(7)

and

$$\begin{aligned} \sigma _{21}=\dfrac{N}{l}\,\,\,\,\,\, \text {and} \,\,\,\,\,\, \sigma _{22}=0. \end{aligned}$$
(8)

Here, l is the horizontal distance between two neighbouring plates at \(x_2=0\). In the parameter range of interest, where a characteristic wavelength of the travelling wave is supposed to be large in comparison with l, we assume that the surface shear stress \(\sigma _{21}\), due to the effect of plate array, is uniformly distributed, e.g. see [3, 4, 15].

For plates on rails, the vertical gradient of half-space is supposed to be equal to the horizontal gradient of a plate, resulting in the following contact condition at \(x_{2}=0\)

$$\begin{aligned} \dfrac{{{\partial }w}}{{\partial {x_{2}}}}=\dfrac{{{\partial }u_{2}}}{{\partial {x_{1}}}}, \end{aligned}$$
(9)

together with

$$\begin{aligned} G=\dfrac{h^{2}}{3}\dfrac{{{\partial }T}}{{\partial {x_{1}}}},\,\,\,\,\,\, N=0, \end{aligned}$$
(10)

and

$$\begin{aligned} \sigma _{21}=0\,\,\,\,\,\, \text {and} \,\,\,\,\,\, \sigma _{22}=\dfrac{T}{l}, \end{aligned}$$
(11)

where T is a vertical force transmitted to the half-space from the plates.

The main focus of the paper is on a comparative analysis of these two types of the boundary conditions on the performance of the studied seismic metasurface, including the influence of the problem parameters on the associated band gaps along with the derivation of scaling laws, e.g. see [14].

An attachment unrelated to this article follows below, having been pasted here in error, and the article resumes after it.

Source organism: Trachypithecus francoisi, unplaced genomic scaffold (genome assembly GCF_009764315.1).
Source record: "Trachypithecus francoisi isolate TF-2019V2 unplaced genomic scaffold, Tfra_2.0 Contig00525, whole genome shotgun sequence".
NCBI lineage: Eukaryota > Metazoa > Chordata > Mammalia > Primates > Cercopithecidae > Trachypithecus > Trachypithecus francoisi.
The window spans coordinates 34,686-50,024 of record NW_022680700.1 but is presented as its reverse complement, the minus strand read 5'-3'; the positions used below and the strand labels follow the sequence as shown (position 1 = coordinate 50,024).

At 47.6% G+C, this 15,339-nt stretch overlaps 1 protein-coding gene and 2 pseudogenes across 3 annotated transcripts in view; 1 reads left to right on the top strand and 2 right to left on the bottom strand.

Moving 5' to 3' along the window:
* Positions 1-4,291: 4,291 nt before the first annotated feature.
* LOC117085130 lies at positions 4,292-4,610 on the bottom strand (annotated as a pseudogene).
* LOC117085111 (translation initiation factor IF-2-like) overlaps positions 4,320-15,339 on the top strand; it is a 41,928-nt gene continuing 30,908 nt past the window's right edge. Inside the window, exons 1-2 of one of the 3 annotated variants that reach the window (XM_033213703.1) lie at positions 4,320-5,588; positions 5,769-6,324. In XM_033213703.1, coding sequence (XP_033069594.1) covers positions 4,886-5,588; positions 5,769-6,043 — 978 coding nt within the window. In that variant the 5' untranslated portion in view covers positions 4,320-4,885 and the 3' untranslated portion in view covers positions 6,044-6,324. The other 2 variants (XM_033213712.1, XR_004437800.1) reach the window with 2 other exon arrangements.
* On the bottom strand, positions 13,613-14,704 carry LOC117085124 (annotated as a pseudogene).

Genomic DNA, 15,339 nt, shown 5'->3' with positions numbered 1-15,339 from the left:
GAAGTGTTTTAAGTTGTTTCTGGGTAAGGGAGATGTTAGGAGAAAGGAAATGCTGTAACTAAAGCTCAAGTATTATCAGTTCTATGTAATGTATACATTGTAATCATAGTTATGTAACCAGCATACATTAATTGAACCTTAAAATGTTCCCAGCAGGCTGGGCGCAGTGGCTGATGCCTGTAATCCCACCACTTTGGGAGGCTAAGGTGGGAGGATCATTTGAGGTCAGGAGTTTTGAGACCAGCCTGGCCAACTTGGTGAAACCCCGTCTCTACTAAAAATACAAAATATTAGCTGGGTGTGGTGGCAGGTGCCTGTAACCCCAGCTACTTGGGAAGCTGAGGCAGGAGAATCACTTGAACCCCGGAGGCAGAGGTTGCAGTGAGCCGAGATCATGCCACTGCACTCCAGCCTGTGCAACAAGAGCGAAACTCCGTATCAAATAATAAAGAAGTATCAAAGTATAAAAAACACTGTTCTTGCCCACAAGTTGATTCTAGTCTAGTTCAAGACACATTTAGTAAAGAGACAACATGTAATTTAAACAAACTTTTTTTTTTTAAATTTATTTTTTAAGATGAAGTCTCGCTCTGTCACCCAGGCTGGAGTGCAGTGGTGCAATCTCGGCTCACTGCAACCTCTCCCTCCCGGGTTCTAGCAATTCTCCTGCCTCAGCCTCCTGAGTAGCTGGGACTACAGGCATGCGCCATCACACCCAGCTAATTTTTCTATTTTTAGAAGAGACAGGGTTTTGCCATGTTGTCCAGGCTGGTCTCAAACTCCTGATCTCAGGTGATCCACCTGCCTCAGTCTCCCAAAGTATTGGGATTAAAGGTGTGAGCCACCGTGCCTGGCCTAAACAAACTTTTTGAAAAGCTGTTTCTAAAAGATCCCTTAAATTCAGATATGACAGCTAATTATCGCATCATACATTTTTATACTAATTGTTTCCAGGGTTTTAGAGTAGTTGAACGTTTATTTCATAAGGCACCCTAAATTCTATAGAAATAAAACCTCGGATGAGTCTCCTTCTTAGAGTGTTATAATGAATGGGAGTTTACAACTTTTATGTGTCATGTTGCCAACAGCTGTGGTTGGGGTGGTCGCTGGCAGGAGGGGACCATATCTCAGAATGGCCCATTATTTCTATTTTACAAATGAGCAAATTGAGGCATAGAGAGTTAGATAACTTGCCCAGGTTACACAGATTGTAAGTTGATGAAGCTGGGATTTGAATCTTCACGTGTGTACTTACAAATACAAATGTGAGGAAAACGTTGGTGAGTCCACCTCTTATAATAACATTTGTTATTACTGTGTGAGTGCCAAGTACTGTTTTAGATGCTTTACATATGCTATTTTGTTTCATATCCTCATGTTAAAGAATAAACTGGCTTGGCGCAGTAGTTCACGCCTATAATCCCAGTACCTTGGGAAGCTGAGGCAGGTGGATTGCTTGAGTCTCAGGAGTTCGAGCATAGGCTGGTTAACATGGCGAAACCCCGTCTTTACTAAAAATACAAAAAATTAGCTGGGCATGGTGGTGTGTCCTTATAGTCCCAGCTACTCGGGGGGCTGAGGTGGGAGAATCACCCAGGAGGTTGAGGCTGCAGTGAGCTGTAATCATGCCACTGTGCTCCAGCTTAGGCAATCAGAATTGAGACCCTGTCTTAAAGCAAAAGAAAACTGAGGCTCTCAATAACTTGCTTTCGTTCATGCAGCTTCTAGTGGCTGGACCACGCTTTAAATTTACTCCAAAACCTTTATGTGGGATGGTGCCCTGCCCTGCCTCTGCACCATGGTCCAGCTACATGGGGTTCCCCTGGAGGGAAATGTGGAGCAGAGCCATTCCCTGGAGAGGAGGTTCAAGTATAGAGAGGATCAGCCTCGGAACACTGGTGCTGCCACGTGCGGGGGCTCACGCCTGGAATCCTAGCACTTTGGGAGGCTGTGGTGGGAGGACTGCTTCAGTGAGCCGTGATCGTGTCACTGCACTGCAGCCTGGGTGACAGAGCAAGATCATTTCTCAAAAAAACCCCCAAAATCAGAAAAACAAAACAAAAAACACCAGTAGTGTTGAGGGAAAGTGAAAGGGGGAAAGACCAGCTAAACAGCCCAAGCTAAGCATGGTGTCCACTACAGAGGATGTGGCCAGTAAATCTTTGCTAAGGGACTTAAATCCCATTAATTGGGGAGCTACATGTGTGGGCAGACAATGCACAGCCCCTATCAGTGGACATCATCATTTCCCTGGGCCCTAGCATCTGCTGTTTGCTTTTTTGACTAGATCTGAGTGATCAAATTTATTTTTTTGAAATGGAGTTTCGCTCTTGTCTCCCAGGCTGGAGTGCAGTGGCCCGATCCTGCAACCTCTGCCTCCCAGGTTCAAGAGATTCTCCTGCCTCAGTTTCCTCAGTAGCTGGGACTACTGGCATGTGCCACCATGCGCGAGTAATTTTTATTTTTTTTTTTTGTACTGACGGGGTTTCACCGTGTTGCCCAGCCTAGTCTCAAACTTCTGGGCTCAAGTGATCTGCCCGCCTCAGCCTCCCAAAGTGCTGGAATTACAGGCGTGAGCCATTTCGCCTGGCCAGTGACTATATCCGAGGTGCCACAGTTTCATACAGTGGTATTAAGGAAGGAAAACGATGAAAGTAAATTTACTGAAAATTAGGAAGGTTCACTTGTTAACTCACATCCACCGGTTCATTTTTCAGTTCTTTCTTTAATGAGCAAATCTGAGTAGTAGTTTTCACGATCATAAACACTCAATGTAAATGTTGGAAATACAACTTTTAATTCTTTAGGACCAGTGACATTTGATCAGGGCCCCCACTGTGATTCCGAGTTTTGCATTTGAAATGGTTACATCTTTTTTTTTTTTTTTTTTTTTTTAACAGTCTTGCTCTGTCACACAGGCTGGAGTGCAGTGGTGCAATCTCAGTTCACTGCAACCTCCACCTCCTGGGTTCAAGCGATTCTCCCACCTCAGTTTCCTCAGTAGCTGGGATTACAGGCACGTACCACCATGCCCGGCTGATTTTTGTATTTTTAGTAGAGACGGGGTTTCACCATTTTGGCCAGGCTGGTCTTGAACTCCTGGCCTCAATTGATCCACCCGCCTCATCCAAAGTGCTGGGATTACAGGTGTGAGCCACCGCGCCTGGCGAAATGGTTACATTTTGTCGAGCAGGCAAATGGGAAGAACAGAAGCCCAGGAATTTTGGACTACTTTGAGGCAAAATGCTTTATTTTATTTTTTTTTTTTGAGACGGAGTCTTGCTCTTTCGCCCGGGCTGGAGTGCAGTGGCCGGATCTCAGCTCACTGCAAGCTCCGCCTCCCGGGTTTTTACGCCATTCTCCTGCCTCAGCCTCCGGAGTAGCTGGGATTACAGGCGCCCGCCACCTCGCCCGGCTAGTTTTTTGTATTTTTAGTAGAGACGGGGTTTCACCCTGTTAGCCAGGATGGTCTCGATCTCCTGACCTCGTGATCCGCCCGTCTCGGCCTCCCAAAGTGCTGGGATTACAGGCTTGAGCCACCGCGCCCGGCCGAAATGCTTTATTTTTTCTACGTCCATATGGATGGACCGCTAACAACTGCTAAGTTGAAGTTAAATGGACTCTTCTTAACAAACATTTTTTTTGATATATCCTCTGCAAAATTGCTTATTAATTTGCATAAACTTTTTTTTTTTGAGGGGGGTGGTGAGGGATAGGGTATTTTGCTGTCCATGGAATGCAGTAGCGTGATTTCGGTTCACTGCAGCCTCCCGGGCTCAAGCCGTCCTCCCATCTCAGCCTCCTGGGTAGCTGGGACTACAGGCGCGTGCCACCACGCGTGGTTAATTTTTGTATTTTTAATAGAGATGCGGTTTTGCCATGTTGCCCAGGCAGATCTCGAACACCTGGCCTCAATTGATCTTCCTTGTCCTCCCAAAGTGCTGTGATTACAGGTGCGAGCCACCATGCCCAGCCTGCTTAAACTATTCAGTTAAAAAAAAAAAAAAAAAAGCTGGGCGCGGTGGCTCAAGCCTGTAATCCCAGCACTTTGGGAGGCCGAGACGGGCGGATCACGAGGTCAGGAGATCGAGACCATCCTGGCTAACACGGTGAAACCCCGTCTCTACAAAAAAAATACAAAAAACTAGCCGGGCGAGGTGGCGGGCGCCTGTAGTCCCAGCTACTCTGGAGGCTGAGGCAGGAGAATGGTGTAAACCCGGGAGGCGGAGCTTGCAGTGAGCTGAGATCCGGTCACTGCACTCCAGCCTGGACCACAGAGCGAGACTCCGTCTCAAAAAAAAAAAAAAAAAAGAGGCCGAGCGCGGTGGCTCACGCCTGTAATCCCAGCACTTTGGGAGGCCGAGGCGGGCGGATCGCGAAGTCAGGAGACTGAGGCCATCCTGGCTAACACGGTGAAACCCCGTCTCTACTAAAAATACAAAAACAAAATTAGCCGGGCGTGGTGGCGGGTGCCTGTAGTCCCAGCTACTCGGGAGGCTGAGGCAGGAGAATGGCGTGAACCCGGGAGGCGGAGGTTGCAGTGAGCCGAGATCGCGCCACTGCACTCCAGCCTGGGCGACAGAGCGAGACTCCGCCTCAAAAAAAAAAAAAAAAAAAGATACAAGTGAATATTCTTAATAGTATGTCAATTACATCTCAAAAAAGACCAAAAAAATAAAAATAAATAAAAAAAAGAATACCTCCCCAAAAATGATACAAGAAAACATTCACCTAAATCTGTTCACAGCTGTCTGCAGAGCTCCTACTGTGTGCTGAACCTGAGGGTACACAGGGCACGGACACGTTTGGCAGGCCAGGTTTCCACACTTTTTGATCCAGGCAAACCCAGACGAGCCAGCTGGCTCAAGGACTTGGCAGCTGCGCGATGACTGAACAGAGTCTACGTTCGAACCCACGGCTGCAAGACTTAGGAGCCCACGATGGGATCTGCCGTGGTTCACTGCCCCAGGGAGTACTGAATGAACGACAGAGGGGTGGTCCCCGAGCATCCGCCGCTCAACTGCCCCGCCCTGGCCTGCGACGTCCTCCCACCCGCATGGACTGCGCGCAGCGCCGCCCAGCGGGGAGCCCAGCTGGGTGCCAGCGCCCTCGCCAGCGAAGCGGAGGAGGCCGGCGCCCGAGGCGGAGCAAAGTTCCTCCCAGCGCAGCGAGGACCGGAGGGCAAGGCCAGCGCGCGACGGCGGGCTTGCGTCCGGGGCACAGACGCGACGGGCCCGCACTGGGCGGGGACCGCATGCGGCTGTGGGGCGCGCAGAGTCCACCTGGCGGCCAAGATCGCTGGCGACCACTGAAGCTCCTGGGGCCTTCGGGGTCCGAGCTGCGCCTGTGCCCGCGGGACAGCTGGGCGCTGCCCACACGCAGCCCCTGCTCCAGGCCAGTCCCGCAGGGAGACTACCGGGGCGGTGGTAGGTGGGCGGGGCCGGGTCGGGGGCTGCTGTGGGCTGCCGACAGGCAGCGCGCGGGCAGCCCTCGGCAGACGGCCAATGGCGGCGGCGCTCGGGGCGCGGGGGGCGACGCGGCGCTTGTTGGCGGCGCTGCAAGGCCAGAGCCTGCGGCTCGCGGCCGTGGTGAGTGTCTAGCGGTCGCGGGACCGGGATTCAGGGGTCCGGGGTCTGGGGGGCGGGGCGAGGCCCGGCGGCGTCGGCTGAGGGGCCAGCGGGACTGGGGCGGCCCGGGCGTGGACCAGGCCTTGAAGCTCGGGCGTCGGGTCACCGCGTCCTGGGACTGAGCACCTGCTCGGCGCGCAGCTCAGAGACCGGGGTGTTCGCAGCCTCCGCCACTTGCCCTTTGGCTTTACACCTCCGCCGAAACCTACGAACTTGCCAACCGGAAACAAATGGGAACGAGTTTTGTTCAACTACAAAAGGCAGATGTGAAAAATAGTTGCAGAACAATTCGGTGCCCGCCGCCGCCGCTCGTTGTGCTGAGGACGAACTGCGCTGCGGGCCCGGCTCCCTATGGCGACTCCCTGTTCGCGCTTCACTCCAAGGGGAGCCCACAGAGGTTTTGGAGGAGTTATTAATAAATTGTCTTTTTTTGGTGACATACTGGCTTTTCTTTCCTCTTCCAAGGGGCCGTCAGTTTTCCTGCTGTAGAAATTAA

Simply supported plates

The travelling surface wave solution of Eq. (3) can be written as

$$\begin{aligned} \varphi =A_{\varphi } e^{i(k x_{1}-\omega t)-k\alpha x_{2}}\,\,\,\,\,\, \text {and} \,\,\,\,\,\, \psi =A_{\psi }e^{i(k x_{1}-\omega t)-k\beta x_{2}}, \end{aligned}$$
(12)

where k is wave number, \(\omega \) is frequency, \(A_{\varphi }\) and \(A_{\psi }\) are constants and

$$\begin{aligned} \alpha =\sqrt{1-\Big (\dfrac{\omega }{c_{1}k}\Big )^{2}}\,\,\,\,\,\, \text {and} \,\,\,\,\,\, \beta =\sqrt{1-\Big (\dfrac{\omega }{c_{2}k}\Big )^{2}}. \end{aligned}$$